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Current Events: Crisis in Ukraine

This guide attempts to provide information about the current crisis in the Ukraine.

The Heartland Theory of world politics

Who rules East Europe commands the Heartland;
who rules the Heartland commands the World-Island;
who rules the World-Island commands the world.
— Mackinder, Democratic Ideals and Reality, 1919, p. 150

The quote above expresses a pervasive view of world politics in the 20th and 21st centuries: that the land mass of Eurasia (the "world-island") is the greatest source of resources on earth, and that control of the resources there is the greatest source of political power. 

This view was especially strong internationally during the cold war, and was espoused by two of the most influential figures in United States foreign policy: Henry Kissinger and Zbigniew Brzezinski. The term "geopolitics" is often strongly associated with this theory.

In this view, control of access to the European plain from western Europe is key to Russian security, and therefore a western-allied Ukraine is incompatible with Russian hegemony.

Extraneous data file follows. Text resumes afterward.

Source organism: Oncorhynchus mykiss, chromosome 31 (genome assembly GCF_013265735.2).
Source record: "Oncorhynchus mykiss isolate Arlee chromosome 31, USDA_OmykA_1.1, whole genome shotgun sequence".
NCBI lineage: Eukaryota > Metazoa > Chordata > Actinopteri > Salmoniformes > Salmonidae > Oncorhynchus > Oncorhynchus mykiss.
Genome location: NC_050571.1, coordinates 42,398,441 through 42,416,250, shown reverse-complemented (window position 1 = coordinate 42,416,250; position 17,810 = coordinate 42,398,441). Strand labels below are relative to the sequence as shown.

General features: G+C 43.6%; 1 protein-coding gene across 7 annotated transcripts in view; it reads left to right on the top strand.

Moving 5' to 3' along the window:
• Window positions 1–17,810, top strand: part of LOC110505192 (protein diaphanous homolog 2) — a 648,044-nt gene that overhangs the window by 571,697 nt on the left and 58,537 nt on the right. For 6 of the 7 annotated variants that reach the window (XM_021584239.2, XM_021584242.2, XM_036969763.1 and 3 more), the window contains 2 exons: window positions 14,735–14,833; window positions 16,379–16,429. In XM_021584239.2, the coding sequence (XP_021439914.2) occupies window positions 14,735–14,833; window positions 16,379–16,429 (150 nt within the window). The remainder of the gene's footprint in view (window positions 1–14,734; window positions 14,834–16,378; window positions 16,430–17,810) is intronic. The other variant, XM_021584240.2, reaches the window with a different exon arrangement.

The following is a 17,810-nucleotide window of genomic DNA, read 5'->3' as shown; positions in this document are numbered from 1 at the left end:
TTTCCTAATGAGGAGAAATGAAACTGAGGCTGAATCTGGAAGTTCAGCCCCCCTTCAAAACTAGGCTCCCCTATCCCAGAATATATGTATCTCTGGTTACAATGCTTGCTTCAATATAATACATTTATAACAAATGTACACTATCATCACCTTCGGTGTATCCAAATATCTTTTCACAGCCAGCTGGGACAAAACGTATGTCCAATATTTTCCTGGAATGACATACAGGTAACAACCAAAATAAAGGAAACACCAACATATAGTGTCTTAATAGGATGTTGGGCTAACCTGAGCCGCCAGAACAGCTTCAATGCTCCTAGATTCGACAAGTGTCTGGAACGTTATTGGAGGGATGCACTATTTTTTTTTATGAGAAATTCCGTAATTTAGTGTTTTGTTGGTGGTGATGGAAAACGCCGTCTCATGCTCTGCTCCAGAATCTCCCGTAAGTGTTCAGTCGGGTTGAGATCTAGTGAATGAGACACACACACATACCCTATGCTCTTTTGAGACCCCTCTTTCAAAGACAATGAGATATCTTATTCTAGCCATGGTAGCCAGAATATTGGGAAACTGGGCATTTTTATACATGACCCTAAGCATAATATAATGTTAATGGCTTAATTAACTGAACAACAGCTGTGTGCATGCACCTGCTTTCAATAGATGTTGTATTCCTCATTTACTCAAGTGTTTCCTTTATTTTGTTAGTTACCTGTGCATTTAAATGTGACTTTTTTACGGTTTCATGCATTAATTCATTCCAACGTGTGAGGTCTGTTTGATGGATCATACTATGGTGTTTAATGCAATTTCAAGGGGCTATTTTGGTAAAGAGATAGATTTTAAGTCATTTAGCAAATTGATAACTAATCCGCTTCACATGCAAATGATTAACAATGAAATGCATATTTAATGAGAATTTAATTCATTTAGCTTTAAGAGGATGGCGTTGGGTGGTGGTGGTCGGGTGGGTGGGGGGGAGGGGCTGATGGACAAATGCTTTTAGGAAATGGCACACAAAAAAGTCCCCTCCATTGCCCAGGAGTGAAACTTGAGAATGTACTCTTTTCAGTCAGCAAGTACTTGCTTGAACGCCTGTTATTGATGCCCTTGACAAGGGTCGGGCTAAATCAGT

Critiques of the Heartland Theory, of superficial applications of the theory, and alternative theories have been developed.

The invasion of Crimea, The Orange Revolution, and the invasion of Georgia are all relevant recent events.

The relevance of the Heartland Theory and other theories may be questioned in light of the rapid thawing of Russian territory and the unprecedented challenges this brings to the world, as described in this CSIS Report: Climate Change will Reshape Russia.

Belt and Road Initiative

The place of China in the Ukraine conflict is not well defined. To explore this topic, the Belt and Road Intiative should be considered.

"The Belt and Road Initiative (BRI, or B&R[1]), formerly known as One Belt One Road (Chinese: 一带一路) or OBOR for short, is a global infrastructure development strategy adopted by the Chinese government in 2013 to invest in nearly 70 countries and international organizations.[2][3] It is considered a centerpiece of the Chinese leader Xi Jinping's foreign policy.[4] The BRI forms a central component of Xi's "Major Country Diplomacy" (Chinese: 大国外交) strategy, which calls for China to assume a greater leadership role for global affairs in accordance with its rising power and status.[5]" (Wikipedia)

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